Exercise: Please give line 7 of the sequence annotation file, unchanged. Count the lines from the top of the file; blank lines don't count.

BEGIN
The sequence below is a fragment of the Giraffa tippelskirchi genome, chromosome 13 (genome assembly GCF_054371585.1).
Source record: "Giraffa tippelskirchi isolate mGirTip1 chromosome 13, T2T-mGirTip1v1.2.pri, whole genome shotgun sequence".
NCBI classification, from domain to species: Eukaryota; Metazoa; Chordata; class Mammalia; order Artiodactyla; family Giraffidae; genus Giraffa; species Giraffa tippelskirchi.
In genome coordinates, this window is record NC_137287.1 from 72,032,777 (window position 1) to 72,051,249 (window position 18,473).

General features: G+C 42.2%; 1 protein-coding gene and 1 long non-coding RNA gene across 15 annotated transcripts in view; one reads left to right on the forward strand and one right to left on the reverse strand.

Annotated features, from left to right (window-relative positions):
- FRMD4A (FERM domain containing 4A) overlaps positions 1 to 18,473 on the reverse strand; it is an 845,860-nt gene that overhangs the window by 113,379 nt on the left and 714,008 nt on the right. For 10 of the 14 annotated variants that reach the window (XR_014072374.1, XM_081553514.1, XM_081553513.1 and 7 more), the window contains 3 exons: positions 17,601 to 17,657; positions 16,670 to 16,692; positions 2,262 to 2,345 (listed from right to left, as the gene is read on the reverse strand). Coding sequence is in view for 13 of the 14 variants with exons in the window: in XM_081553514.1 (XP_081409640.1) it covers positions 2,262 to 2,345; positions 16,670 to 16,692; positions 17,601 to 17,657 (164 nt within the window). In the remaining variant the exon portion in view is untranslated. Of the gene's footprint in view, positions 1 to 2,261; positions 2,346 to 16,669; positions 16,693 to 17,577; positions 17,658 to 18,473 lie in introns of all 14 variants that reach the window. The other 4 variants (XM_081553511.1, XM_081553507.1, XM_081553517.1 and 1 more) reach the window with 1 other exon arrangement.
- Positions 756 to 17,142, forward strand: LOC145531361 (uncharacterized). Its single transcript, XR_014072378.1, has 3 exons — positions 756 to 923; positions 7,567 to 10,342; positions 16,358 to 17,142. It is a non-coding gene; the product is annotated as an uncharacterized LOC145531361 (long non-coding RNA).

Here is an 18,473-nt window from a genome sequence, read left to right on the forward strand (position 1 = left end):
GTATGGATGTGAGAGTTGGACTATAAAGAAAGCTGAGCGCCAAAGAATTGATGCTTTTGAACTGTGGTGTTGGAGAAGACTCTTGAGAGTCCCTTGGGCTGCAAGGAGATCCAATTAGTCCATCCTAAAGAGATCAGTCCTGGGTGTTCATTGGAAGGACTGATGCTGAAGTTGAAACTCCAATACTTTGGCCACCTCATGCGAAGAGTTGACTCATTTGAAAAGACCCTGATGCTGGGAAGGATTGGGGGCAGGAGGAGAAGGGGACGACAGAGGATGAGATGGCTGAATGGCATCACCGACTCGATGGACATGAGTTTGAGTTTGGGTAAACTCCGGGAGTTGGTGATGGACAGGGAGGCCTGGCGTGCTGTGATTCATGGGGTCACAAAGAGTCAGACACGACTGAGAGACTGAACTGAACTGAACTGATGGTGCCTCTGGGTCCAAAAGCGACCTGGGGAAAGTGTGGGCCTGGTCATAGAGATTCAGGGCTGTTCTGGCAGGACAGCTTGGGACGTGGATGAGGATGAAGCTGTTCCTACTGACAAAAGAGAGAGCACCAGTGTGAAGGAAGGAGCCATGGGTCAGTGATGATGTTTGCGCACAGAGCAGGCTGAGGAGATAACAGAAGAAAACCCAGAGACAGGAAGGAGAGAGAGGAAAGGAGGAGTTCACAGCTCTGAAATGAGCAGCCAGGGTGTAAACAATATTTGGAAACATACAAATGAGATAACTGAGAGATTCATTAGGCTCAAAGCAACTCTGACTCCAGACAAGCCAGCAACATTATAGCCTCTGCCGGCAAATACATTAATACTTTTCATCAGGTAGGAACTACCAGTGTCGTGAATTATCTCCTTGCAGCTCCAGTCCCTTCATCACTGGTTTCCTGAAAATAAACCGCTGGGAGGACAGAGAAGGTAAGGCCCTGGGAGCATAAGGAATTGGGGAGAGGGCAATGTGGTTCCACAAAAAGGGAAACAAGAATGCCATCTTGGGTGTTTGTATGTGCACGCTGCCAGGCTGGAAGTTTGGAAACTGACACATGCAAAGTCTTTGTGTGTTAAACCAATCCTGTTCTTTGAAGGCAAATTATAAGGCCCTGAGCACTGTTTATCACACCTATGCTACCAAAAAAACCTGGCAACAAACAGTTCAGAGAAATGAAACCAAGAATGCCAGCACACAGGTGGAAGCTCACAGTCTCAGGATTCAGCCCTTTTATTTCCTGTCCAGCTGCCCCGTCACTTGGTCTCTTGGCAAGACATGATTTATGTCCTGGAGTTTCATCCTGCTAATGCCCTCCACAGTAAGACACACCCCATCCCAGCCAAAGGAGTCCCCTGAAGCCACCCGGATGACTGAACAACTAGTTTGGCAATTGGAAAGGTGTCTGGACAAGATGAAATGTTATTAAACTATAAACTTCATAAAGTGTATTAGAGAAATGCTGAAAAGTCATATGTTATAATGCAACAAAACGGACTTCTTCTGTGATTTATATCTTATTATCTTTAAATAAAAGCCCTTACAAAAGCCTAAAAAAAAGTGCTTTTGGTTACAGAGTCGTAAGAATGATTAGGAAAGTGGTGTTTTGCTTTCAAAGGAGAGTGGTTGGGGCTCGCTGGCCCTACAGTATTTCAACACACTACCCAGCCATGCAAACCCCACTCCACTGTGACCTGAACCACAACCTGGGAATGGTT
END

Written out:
- FRMD4A (FERM domain containing 4A) overlaps positions 1 to 18,473 on the reverse strand; it is an 845,860-nt gene that overhangs the window by 113,379 nt on the left and 714,008 nt on the right. For 10 of the 14 annotated variants that reach the window (XR_014072374.1, XM_081553514.1, XM_081553513.1 and 7 more), the window contains 3 exons: positions 17,601 to 17,657; positions 16,670 to 16,692; positions 2,262 to 2,345 (listed from right to left, as the gene is read on the reverse strand). Coding sequence is in view for 13 of the 14 variants with exons in the window: in XM_081553514.1 (XP_081409640.1) it covers positions 2,262 to 2,345; positions 16,670 to 16,692; positions 17,601 to 17,657 (164 nt within the window). In the remaining variant the exon portion in view is untranslated. Of the gene's footprint in view, positions 1 to 2,261; positions 2,346 to 16,669; positions 16,693 to 17,577; positions 17,658 to 18,473 lie in introns of all 14 variants that reach the window. The other 4 variants (XM_081553511.1, XM_081553507.1, XM_081553517.1 and 1 more) reach the window with 1 other exon arrangement.